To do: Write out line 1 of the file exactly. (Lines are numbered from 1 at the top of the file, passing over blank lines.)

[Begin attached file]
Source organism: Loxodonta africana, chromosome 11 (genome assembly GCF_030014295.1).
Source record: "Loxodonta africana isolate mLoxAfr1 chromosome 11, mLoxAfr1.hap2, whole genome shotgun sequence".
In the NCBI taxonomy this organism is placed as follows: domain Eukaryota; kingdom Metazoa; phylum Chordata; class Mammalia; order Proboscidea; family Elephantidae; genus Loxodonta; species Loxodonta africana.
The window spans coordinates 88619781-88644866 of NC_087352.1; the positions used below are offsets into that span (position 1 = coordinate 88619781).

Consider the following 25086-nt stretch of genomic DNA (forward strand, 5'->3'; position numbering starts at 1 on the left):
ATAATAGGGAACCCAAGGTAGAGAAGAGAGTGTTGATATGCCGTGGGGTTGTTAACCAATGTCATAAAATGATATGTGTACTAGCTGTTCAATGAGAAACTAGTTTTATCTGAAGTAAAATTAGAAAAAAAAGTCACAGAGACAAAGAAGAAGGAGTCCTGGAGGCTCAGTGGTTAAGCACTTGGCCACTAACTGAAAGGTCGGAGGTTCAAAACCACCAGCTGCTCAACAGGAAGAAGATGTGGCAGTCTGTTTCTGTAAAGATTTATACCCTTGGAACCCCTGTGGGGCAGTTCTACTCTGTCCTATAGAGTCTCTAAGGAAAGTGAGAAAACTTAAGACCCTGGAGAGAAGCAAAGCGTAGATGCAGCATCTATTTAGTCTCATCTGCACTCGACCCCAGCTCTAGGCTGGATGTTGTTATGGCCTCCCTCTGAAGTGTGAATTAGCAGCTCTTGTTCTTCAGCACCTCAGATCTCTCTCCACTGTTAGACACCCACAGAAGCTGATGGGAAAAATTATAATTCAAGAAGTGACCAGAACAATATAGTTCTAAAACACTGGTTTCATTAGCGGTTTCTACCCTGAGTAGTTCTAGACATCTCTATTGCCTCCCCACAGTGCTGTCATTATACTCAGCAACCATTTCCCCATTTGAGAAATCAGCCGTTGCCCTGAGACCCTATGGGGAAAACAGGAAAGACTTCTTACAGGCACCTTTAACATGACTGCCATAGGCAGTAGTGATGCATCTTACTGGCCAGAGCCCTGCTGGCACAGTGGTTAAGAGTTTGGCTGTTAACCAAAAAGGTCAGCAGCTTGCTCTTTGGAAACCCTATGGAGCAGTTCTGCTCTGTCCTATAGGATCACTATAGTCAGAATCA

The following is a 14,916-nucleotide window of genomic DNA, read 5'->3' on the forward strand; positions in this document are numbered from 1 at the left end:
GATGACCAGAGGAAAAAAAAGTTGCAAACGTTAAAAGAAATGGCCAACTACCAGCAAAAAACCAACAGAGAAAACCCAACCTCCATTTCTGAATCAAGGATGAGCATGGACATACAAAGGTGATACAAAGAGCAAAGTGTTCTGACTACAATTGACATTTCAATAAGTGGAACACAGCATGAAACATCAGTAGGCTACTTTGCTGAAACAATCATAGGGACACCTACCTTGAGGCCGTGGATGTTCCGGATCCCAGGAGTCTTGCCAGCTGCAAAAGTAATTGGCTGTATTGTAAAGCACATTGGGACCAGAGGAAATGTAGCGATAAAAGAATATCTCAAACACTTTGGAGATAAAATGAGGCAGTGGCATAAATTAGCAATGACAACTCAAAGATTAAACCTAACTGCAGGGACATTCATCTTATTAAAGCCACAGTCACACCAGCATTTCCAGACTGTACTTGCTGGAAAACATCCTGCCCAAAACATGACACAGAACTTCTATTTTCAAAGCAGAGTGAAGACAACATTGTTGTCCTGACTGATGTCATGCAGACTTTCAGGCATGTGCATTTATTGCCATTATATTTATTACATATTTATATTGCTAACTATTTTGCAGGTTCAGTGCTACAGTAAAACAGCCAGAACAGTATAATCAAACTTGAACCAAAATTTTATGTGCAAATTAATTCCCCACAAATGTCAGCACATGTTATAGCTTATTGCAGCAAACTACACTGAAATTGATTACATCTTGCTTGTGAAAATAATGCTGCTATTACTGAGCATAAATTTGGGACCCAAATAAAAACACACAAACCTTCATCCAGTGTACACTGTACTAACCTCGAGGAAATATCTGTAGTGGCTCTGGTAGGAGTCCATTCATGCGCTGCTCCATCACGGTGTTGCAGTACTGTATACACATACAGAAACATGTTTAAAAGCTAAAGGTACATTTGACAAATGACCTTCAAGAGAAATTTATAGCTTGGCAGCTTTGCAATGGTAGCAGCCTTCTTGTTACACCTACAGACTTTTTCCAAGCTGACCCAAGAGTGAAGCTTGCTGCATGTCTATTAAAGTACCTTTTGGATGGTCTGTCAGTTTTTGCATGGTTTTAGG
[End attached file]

Source organism: Loxodonta africana, chromosome 11 (genome assembly GCF_030014295.1).